Daylight Saving Time and Your Health
Plus, Steps to Saving Zzz's
Published February 2021
While 60% of countries across the world follow standard time all year, most of the U.S. shifts between standard and daylight saving time (DST) each year. However, many people are questioning the impact that changing clocks has on health.
"There has always been a debate in regards to daylight saving time," says Phyllis C. Zee, MD, PhD, sleep medicine specialist and chief of Sleep Medicine in the Department of Neurology at Northwestern Medicine. "The science has evolved over the last decade to show the transition between standard time and DST is associated with adverse health consequences. The big question on the table right now is, should it be permanent standard time or permanent DST?"
Dr. Zee shares why she is in favor of getting rid of the time change and moving to year-round standard time.
What Is Daylight Saving Time?
DST is the time between March and November when most U.S. states, including Illinois, turn the clocks forward one hour. A few states, including Hawaii and Arizona, do not change from standard time.
In states that follow DST, the day in March when people "spring forward," many will lose one full hour of sleep. This one hour seems harmless, but it can wreak havoc on the body for days, and even months.
The transition between standard time and DST is associated with adverse health consequences.— Phyllis C. Zee, MD, PhD
A Potential Barrier to Sleep
Sleep health depends on the balance between two processes:
- Sleep homeostasis: the desire to sleep that builds from the moment you wake up through bedtime
- Circadian rhythm: the body's natural 24-hour biological cycles, including the sleep-wake cycle that regulates the timing of sleep at night and wakefulness during the day.
Your circadian rhythm is set by the timing and amount of bright light exposure a person gets during the day. "With DST, between March and November, your body is exposed to less morning light and more evening light, which can throw off your circadian rhythm," states Dr. Zee.
When your internal clock is out of sync with the sun's clock, you can feel tired in the morning and awake in the evening. By throwing off your circadian rhythm, you also throw off your sleep homeostasis. As a result, your sleep health is at stake, along with a number of functions in your body.
"If we adopt permanent standard time, our internal clocks will more likely be in sync with the rotation of the Earth, seasonal changes and the sun clock," proclaims Dr. Zee.
A Broader Health Hazard
"We know that sleep deprivation is bad for your physical and cognitive health," notes Dr. Zee. She explains that the transition to DST can create short-term health problems — sleep issues, fatigue and changes in blood pressure — that feel like prolonged jet lag. "Late starters," or those who wake up later in the morning, as well as teenagers, who tend to be night owls, are more vulnerable to these effects because they already sleep through more hours of natural morning light. DST can further throw off their circadian rhythms.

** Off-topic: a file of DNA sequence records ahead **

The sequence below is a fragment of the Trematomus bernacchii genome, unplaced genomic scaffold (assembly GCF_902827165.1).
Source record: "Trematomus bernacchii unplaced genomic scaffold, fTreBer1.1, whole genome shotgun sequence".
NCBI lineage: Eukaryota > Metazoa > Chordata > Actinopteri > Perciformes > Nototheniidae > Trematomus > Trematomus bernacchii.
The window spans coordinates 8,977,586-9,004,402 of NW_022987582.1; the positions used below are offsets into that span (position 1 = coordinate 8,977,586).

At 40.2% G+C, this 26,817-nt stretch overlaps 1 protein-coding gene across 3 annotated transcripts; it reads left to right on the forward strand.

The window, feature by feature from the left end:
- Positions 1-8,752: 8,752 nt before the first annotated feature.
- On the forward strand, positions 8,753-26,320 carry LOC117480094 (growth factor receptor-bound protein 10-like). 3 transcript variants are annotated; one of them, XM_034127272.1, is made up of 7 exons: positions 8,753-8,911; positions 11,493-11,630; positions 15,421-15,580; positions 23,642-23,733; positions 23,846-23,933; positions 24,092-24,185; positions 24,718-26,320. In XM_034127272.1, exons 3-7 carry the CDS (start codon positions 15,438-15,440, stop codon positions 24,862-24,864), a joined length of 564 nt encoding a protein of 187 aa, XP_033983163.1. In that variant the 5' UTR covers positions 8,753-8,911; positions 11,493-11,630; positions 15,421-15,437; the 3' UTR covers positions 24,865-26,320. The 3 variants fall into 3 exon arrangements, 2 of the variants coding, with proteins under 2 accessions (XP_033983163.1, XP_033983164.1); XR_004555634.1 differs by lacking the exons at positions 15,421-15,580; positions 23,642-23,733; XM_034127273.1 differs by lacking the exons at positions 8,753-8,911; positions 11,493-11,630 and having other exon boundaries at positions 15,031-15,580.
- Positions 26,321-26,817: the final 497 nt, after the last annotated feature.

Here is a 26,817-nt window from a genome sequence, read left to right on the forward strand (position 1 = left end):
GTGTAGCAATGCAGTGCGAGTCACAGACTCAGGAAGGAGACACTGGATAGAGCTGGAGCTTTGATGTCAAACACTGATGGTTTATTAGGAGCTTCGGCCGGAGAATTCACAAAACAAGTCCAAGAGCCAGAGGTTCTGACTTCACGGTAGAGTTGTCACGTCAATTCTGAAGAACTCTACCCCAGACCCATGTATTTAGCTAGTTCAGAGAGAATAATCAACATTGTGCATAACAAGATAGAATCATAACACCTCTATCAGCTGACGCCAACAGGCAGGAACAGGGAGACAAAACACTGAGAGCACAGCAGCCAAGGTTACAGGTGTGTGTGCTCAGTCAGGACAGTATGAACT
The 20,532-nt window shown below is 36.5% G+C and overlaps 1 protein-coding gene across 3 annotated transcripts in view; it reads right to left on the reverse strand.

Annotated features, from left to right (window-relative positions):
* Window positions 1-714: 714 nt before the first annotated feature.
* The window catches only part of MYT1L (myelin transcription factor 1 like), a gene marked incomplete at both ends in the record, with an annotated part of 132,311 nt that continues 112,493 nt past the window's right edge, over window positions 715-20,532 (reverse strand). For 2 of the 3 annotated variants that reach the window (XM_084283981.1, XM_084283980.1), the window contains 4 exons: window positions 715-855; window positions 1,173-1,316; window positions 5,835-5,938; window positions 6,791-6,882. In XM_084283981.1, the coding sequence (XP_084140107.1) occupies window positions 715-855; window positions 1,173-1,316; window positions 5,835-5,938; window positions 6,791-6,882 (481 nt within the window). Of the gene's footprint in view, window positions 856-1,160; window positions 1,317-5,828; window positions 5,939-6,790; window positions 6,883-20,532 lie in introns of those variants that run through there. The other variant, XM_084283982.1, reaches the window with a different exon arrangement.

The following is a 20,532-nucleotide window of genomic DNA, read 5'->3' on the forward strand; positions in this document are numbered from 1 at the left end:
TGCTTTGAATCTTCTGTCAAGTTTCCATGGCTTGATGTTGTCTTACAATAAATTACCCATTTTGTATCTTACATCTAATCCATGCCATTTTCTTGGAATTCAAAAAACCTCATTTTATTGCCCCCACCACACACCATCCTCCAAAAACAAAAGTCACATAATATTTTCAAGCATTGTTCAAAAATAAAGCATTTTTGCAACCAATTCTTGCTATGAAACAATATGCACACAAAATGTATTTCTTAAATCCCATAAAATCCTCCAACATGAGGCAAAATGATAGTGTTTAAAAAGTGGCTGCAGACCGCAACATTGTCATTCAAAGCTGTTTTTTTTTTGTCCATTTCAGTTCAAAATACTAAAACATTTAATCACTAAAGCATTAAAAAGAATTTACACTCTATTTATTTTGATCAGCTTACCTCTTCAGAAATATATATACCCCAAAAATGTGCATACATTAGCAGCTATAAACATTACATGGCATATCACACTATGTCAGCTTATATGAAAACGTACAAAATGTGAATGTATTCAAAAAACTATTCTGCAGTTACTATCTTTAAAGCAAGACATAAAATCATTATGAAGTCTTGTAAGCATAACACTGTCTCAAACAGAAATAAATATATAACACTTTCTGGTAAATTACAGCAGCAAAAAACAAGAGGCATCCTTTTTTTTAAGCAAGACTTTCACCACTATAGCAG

Additionally, DST can have long-term health effects. Studies show that DST is linked to:
- Slowed metabolism
- Weight gain
- Cluster headaches
DST has also been linked to increased risk of developing certain disorders, from cognitive and mental health issues to digestive and heart diseases. And, if you already have these conditions, DST can make them worse.
During the week after the shift to DST, research shows an associated rise in:
- Cardiovascular disease, with a 24% higher risk of heart attacks
- Injuries, including a 6% spike in fatal car accidents
- Stroke rate, which increases by 8%
- Mental health and cognitive issues, with an 11% spike in depressive episodes
- Digestive and immune-related diseases, such as colitis, which increase by 3% in females over age 60
Steps to Saving Zzz's
Leading up to and during DST, protect your circadian rhythm by:
- Keeping a sleep routine: Aim for seven to nine hours of sleep each night. The night before DST starts, go to bed one hour earlier than normal to prepare.
- Chasing the morning light: For one to two days leading up to the switch to DST, get outside in the morning. More natural morning light can help preserve your circadian rhythm. Throughout DST, spend as much time outside in the mornings as you can.
- Eliminating sleep disturbances: Avoid excess amounts of caffeine, alcohol and blue light exposure one to two hours before bedtime.
- Exercising in the morning: Activity raises your body temperature, which can increase your wakefulness and help reset your internal clock.